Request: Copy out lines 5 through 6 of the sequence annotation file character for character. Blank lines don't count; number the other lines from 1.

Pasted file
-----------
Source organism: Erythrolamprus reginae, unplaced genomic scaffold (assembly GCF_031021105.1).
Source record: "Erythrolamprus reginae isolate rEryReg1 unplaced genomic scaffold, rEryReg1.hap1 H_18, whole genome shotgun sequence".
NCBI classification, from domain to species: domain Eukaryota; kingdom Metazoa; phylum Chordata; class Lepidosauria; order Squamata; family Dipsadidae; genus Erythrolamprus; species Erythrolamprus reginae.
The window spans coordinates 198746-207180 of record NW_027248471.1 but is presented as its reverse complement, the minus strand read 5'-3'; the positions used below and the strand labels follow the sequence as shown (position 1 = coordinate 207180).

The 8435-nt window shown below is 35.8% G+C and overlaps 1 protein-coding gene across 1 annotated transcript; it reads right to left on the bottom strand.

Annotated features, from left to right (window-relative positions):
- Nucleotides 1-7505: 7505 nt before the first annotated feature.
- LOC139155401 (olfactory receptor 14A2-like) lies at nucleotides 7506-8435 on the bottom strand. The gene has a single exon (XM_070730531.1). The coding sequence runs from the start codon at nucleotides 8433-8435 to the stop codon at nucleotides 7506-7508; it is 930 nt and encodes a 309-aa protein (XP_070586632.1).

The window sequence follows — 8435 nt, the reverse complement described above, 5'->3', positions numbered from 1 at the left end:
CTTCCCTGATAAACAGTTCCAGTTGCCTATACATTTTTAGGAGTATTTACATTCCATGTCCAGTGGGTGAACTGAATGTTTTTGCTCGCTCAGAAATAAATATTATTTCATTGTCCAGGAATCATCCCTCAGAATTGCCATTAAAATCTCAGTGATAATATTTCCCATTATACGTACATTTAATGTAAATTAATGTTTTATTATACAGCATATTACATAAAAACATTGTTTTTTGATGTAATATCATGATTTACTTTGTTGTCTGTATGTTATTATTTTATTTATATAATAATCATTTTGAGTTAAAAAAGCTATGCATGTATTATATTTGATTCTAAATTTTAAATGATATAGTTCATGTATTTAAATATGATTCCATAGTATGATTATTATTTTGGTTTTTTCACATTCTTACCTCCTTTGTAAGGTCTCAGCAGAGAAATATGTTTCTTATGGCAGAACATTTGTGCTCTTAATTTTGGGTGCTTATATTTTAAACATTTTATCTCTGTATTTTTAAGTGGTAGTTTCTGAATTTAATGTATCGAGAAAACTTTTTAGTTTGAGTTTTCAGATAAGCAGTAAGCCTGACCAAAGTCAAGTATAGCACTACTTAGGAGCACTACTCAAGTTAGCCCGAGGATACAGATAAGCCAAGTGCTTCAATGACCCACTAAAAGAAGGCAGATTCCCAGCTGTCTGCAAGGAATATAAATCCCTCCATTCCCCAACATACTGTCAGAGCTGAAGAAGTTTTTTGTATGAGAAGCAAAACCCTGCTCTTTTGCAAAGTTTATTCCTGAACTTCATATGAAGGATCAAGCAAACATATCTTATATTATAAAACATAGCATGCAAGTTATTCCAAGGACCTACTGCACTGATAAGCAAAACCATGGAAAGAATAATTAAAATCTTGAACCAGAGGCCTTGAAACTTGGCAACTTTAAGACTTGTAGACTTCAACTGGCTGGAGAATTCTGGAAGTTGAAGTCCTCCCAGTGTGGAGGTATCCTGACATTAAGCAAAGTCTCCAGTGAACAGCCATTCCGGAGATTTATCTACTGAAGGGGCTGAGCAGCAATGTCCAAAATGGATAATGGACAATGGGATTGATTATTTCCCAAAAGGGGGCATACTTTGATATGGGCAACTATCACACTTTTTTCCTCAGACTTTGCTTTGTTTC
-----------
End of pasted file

The 8435-nt window shown below is 35.8% G+C and overlaps 1 protein-coding gene across 1 annotated transcript; it reads right to left on the bottom strand.

Annotated features, from left to right (window-relative positions):